JW: We cook up a concept together. We know straightaway we want to make a particular type of movie, we want it to have a particular kind of story, and we throw ideas back and forth. Then once we think we roughly have an idea of the direction of the story I leave Leigh to himself, he starts pumping away on the script. During the process, because I roughly know where the script is at, I might call him up and say hey bro, I thought of something. I’ll try to pitch some scary sequences and he’ll say let me see if I can work that in, or he’ll take my idea and find another way to add to it. He’ll pitch it back to me and we’ll go back and forth. By the end, we don’t know who came up with the original concept.

SC: [to Wannell] Who’s on your T-shirt?

LW: Metallica.

SC: I thought I recognized those angry faces. Is this a more mainstream film for you guys? There’s no blood, it can maybe appeal to a different kind of Cineplex audience…

JW: Leigh and I love traditional Hollywood storytelling. What we like to do is take conventional Hollywood storytelling, in this case a haunted house movie, then bring our own sensibility to it, like with Saw – where we took a classic serial killer story and flipped it around and showed it from the point of view of the victims. We want people to go into this film thinking they’re seeing something they think they’re familiar with, and then we turn things around.

In that respect, it’s not very mainstream. It has really quirky strange elements within a mainstream umbrella. Leigh and I are big admirers of David Lynch, and we’ve always joked we’d like to be the commercial version of David Lynch. We think he makes some of the scariest films.


A scene from Saw that, arguably, was influenced by David Lynch.

SC: Now here’s something I have a problem with, though it’s more from a marketing standpoint. In the poster for the movie it says, “It’s not the house that’s haunted.” So they’re basically giving away one of the main hooks of the movie – something that the movie builds up to dramatically. When you go into the movie knowing the kid’s haunted – doesn’t that defeat the purpose a little bit?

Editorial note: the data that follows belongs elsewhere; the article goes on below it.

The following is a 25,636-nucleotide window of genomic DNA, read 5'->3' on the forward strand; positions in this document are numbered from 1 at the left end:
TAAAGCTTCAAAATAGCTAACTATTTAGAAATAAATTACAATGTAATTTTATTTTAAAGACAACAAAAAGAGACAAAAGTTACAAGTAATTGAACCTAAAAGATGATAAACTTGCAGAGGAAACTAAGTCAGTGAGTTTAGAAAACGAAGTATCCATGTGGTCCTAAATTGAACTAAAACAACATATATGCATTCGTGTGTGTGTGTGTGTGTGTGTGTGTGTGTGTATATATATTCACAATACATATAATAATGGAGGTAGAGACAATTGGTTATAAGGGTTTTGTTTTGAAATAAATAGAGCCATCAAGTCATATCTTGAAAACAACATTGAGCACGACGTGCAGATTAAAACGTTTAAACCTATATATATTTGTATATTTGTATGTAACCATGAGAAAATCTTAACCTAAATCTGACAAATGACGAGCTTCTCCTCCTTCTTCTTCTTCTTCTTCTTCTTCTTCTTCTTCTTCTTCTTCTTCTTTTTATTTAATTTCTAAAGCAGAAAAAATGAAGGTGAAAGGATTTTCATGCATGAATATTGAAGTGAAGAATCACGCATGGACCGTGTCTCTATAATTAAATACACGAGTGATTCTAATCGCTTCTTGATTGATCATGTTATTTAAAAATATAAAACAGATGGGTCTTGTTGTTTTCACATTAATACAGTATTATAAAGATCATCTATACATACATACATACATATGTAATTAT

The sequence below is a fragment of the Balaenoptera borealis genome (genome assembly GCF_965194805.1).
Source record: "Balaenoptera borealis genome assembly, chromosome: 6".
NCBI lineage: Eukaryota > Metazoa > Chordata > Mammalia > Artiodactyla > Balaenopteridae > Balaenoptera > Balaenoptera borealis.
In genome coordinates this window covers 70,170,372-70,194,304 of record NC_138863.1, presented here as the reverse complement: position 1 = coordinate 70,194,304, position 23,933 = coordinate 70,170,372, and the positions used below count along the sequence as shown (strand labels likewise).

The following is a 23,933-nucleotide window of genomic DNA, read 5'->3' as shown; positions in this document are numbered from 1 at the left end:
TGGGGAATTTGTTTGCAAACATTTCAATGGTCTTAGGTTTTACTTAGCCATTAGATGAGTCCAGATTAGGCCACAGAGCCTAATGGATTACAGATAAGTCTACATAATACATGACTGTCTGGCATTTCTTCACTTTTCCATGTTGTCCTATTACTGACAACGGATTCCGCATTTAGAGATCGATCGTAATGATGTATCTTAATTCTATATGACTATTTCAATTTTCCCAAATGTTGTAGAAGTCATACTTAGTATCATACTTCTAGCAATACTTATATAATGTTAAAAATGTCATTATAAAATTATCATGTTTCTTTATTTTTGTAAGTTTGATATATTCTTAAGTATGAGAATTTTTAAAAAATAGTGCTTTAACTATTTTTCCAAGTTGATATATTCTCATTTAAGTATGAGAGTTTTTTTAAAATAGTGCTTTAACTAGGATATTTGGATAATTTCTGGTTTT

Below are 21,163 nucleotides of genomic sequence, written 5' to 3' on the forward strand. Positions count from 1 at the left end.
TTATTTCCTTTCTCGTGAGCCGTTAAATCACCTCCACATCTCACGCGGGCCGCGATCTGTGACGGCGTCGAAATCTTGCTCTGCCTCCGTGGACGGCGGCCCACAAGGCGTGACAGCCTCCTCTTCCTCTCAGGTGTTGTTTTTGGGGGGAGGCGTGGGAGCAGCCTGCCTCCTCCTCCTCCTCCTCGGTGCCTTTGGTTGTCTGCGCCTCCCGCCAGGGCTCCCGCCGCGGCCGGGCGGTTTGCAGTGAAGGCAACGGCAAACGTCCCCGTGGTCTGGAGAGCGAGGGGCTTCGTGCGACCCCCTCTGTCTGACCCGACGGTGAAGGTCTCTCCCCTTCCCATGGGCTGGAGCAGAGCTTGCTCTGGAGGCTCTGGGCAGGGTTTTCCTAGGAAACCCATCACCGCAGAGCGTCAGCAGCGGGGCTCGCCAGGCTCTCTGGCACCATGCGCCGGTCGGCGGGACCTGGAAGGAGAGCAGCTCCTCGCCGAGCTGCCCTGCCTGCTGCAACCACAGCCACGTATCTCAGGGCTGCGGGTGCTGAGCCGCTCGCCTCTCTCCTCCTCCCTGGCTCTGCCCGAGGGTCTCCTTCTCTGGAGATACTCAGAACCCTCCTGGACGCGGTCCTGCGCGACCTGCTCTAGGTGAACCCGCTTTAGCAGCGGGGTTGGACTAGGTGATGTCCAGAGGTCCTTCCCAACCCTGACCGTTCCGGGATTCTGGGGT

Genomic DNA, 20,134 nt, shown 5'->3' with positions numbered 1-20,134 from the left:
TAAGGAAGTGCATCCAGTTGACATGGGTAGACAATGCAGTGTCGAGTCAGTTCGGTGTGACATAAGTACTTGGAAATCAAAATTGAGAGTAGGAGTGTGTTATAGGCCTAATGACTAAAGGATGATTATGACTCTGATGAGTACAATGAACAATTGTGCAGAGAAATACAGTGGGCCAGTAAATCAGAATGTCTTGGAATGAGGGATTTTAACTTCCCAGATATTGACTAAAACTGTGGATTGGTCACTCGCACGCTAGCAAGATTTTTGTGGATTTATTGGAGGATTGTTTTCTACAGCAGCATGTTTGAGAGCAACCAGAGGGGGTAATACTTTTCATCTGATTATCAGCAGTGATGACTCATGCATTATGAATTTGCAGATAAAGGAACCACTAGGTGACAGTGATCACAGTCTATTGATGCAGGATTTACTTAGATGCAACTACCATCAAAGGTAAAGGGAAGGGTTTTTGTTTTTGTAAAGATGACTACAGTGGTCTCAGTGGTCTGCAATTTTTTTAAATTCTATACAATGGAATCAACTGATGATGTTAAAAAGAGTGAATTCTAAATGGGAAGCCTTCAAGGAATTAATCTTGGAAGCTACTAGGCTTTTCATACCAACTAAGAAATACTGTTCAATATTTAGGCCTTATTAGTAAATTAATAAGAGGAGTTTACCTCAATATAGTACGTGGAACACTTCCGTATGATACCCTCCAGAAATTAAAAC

LW: The marketing departments of studios operate independently, you’ve got them saying “You guys have done your work, now we need to sell the film.” It’s of more interest to them for people to see the movie because that tagline intrigues them than have a few people disappointed.

SC: Sure. But you guys spend all this time building up to this moment that is on the movie poster going into the movie.

LW: But we also want people to see the film too. [Wan laughs] I still feel like there are still things in the movie the tagline doesn’t give away.

JW: It never tells you where the haunting comes from. That’s a whole other layer to it.

SC: Can you talk about one of my favourite scenes, where the demon is sharpening his nails? All those details, like with Tiny Tim singing… Was it always going to be Tiny Tim?

JW: I think the song is extra creepy when you know who Tiny Tim is as well. It gives you goosebumps. That scene, it’s what Leigh and I bring to it – we may be telling a mainstream story that involves a particular demon, but when do you see a demon on some kind of sawing machine?